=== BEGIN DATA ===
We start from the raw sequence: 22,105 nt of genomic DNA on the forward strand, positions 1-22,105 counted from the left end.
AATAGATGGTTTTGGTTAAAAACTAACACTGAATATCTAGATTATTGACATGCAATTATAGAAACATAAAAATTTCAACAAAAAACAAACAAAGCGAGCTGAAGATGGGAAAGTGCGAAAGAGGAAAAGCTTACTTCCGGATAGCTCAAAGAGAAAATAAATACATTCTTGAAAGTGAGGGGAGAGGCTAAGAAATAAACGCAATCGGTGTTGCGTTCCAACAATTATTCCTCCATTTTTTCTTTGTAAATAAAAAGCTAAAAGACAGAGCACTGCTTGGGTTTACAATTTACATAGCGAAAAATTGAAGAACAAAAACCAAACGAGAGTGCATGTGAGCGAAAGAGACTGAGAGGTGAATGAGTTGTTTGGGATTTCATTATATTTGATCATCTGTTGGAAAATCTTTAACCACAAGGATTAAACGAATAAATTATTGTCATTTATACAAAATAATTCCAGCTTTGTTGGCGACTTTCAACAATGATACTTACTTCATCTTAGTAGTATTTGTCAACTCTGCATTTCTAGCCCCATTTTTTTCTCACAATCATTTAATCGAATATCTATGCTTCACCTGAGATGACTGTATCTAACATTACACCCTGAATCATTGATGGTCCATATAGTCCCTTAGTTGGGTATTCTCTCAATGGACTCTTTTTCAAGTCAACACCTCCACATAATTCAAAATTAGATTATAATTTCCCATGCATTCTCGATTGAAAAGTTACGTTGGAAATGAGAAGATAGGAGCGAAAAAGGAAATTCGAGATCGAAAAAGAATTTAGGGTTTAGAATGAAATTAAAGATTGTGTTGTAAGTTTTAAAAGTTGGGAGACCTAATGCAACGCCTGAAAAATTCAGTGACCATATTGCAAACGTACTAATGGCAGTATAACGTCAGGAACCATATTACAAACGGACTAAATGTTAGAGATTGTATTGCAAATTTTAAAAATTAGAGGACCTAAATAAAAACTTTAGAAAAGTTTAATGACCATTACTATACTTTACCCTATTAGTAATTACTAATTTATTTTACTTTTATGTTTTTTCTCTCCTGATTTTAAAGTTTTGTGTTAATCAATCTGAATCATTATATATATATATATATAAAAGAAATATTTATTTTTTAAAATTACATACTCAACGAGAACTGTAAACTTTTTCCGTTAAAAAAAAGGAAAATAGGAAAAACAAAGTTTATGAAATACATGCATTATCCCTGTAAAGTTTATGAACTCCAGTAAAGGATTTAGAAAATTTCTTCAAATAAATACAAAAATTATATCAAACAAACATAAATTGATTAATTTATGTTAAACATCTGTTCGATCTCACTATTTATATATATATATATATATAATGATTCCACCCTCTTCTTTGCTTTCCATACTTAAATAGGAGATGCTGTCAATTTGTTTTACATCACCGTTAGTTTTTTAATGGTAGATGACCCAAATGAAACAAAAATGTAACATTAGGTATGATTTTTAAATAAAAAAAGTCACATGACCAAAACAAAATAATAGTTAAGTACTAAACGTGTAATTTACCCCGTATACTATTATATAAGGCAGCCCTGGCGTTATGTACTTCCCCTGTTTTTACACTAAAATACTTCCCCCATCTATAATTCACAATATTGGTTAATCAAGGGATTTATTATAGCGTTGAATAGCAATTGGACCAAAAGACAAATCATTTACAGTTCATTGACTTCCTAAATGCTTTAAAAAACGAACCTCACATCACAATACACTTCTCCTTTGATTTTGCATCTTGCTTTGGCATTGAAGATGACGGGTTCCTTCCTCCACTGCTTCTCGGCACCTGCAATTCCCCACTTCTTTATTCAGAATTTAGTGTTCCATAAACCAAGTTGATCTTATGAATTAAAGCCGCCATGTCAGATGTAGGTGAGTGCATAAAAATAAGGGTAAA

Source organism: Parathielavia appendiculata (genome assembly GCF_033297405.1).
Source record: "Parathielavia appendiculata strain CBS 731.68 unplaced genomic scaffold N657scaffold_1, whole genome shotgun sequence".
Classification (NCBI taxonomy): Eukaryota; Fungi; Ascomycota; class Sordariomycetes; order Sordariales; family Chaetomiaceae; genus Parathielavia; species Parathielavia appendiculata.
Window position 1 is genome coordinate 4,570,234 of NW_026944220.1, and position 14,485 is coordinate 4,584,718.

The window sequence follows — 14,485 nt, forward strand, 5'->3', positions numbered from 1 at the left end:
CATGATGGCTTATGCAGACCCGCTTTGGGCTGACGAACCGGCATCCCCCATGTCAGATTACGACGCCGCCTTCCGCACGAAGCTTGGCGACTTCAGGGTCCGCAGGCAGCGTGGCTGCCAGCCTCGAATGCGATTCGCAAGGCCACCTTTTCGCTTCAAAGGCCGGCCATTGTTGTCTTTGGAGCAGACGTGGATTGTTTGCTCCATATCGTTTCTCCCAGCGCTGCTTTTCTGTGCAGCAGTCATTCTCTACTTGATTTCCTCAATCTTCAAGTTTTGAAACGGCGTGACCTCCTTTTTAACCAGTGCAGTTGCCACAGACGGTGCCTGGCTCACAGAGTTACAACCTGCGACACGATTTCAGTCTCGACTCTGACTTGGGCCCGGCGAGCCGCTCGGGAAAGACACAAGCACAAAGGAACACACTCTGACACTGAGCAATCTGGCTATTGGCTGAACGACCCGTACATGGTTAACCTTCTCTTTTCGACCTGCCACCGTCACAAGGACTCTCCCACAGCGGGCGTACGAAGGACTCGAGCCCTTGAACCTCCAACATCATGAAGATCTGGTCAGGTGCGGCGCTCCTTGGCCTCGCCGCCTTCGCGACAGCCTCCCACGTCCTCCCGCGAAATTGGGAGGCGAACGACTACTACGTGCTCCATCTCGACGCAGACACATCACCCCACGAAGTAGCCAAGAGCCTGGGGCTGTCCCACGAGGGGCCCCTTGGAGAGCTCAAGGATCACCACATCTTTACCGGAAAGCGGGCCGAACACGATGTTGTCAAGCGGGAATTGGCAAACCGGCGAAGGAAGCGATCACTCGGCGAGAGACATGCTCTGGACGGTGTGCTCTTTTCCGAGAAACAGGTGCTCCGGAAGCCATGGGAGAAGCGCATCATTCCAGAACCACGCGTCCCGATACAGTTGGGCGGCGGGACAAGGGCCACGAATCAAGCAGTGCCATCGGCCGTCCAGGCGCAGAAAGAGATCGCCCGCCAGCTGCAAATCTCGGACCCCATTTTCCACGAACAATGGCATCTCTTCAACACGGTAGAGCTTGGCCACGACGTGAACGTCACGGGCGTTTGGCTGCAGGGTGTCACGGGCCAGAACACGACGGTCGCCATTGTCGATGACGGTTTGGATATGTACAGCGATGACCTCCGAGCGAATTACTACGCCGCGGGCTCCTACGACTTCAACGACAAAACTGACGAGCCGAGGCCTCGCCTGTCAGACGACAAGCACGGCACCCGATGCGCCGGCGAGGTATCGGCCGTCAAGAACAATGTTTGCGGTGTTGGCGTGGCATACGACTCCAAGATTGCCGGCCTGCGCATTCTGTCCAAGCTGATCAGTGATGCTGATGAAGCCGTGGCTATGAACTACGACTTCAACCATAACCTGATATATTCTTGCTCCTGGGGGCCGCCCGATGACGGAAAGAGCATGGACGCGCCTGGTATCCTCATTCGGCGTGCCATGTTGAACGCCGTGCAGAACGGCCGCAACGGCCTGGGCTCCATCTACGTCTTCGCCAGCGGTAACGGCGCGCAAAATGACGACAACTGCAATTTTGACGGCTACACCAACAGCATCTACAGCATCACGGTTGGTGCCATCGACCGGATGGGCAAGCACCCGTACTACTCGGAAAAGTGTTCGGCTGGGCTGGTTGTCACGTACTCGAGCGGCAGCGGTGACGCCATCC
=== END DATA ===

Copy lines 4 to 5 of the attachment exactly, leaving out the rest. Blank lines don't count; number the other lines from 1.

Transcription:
Source record: "Parathielavia appendiculata strain CBS 731.68 unplaced genomic scaffold N657scaffold_1, whole genome shotgun sequence".
Classification (NCBI taxonomy): Eukaryota; Fungi; Ascomycota; class Sordariomycetes; order Sordariales; family Chaetomiaceae; genus Parathielavia; species Parathielavia appendiculata.